Chinese baijiu maker Wuliangye Yibin Co has teamed up with U.S.-based wine and spirits producer and distributor Brown-Forman Corp, the owner of Jack Daniels whisky, to develop new products for emerging markets and to counter slow baijiu sales.
Brown-Forman, based in Louisville, Kentucky, has experience in the Chinese market as the third most popular company in China’s whisky market in 2013, behind France’s Pernod Ricard and the U.K.’s Diageo. According to China Daily, Brown-Forman has an 8.7 percent market share, whereas Pernod Ricard and Diageo control 45 percent and 19.5 percent of the market respectively.
Wuliangye, along with China’s other top baijiu maker Kweichow Moutai, has been hit hard by the government’s luxury crackdown, as baijiu was a staple of government events and gift-giving.
Because of the luxury crackdown, China’s spirits market is moving from the high-end luxury drinkers to mainstream drinkers.
Even though Pernod Ricard’s sales to China were down 18 percent in the first half of this year, the company remains optimistic, noting that China is becoming a “normal emerging market.” The company will change its strategy and push its less expensive brands in China where it expects high single-digit growth in China in the near future with an organic annual profit growth of one to three percent thereafter.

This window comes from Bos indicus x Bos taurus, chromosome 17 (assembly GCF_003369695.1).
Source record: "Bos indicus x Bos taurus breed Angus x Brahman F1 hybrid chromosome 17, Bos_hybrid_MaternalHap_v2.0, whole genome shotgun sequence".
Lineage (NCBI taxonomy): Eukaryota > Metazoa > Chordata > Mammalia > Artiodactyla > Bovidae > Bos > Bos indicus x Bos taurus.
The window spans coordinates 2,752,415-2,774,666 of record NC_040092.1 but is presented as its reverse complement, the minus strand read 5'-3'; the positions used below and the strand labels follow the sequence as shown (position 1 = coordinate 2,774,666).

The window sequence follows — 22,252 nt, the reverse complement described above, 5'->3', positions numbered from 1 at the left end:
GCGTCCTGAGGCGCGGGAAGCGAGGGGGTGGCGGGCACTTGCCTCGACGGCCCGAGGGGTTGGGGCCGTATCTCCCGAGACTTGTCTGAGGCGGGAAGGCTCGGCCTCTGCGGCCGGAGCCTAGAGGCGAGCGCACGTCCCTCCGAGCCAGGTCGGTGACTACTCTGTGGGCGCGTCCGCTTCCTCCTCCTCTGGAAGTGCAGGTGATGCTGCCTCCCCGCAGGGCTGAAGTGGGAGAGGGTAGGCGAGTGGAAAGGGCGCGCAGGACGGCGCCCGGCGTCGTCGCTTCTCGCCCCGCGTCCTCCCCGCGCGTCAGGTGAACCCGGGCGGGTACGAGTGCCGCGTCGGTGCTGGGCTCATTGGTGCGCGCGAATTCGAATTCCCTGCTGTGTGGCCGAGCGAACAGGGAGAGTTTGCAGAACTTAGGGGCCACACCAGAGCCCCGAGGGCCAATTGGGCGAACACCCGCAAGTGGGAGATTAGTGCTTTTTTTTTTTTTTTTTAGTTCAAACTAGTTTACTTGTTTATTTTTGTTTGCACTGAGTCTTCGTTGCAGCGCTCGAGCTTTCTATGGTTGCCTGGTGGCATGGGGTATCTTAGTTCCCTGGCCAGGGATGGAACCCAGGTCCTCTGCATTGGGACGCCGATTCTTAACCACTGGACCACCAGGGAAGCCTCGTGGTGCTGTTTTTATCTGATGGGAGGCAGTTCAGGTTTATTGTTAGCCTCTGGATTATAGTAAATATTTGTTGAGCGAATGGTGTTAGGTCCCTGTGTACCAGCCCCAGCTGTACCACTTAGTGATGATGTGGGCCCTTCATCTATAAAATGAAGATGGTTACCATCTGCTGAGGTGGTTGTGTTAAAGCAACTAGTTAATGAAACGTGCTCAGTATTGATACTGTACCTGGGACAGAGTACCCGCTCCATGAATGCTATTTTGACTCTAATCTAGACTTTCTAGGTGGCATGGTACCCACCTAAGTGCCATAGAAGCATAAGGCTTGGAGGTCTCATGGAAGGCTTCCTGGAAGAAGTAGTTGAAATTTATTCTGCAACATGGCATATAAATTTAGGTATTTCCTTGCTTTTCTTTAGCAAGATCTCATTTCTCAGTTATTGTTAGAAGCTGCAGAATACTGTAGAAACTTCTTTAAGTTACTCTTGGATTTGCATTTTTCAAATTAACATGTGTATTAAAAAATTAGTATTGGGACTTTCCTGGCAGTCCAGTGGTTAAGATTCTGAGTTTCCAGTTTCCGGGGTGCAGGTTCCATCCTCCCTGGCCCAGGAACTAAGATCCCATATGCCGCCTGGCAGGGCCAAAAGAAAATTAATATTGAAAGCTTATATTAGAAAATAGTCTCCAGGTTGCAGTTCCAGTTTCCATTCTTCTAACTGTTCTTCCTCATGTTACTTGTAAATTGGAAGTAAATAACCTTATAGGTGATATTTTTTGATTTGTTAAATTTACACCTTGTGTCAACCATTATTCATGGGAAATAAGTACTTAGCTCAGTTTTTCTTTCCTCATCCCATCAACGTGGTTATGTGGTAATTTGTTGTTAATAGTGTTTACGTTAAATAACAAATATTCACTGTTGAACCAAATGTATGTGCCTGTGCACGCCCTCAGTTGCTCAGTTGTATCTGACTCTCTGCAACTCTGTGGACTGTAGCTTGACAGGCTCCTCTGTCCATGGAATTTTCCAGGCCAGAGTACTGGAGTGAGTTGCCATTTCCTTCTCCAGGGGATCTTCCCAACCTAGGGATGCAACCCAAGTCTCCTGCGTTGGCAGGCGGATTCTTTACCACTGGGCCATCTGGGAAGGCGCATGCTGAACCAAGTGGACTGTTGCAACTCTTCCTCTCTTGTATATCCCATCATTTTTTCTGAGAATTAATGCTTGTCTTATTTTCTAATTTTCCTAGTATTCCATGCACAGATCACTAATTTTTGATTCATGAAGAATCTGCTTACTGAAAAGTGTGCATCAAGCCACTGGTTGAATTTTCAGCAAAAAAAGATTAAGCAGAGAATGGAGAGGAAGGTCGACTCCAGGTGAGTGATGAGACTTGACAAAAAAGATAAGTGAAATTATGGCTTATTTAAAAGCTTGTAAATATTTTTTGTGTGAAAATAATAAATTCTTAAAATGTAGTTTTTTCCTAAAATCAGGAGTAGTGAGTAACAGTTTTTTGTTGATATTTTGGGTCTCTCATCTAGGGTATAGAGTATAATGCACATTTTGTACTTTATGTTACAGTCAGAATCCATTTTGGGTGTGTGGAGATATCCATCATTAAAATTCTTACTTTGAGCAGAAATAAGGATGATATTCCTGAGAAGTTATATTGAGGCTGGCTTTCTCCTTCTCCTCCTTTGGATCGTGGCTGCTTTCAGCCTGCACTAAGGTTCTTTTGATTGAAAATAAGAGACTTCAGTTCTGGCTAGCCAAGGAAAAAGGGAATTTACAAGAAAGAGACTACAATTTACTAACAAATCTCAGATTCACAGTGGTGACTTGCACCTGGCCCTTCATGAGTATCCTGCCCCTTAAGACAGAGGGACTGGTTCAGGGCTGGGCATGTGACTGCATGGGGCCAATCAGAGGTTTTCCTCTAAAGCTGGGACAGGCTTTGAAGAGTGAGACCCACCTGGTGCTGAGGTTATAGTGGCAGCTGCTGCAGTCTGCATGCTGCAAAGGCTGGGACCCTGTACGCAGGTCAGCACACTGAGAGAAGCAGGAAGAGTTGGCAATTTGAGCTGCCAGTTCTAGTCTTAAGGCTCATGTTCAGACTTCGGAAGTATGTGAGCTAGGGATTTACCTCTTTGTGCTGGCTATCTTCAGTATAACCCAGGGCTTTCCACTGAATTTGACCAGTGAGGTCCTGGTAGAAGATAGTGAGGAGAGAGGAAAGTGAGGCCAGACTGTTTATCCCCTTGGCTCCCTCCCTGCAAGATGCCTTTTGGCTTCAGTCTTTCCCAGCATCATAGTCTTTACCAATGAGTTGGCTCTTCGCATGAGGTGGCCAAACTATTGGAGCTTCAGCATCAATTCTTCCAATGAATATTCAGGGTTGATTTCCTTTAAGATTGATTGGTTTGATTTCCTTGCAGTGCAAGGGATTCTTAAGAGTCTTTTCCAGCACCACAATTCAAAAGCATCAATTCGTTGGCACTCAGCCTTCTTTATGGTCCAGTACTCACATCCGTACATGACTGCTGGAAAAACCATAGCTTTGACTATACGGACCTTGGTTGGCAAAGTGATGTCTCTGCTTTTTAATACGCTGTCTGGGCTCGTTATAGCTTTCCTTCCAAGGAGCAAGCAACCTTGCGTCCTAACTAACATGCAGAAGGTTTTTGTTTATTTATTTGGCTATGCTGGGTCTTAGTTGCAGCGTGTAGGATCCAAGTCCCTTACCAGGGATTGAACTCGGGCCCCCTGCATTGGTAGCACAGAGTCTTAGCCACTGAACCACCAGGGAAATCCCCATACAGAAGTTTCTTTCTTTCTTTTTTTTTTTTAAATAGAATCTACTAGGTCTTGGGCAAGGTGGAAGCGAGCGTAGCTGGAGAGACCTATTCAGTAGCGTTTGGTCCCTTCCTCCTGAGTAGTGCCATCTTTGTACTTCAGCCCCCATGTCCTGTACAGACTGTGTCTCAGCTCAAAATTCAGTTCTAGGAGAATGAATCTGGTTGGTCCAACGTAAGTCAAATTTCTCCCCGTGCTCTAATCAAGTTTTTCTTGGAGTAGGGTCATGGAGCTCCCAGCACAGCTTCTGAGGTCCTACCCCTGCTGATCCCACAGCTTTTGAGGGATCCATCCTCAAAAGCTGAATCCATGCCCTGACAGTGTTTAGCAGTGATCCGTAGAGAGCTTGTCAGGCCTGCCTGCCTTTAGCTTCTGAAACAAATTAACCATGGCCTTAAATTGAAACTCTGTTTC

With China becoming a normal emerging market, the partnership between Wuliangye and Brown-Forman could not have come at a better time for the two companies.
“The bar culture has played a big role in boosting demand in Chinese cities. It was not always like this before. So it makes sense that Brown-Forman has partnered with Wuliangye, a company that needs more diversification, and still has strong presence in distribution channels,” said China Market Research Group’s James Roy.
Though the markets for beer, liquor, and wine are expected to grow at a rate of 6 percent, 9 percent, and 5 percent respectively, the cocktail market is booming in comparison. From 2009 to 2013, the cocktail market in China grew 30 percent annually and is expected to reach 4 billion yuan ($647 million) this year.
The huge growth in the cocktail sector can largely be attributed to the fact that the age of liquor drinkers is falling in China, according to liquor marketing specialist Xiao Zhuqing.
“Ready-to-drink cocktail has achieved quite positive reception among young consumer groups, inviting increasing attention from liquor producers to cash in the market,” he told China Daily.
Wuliangye and Brown-Forman will look to develop new products in the cocktail category, such as the newly created Rio, which is targeted at younger drinkers.
image source: jack daniels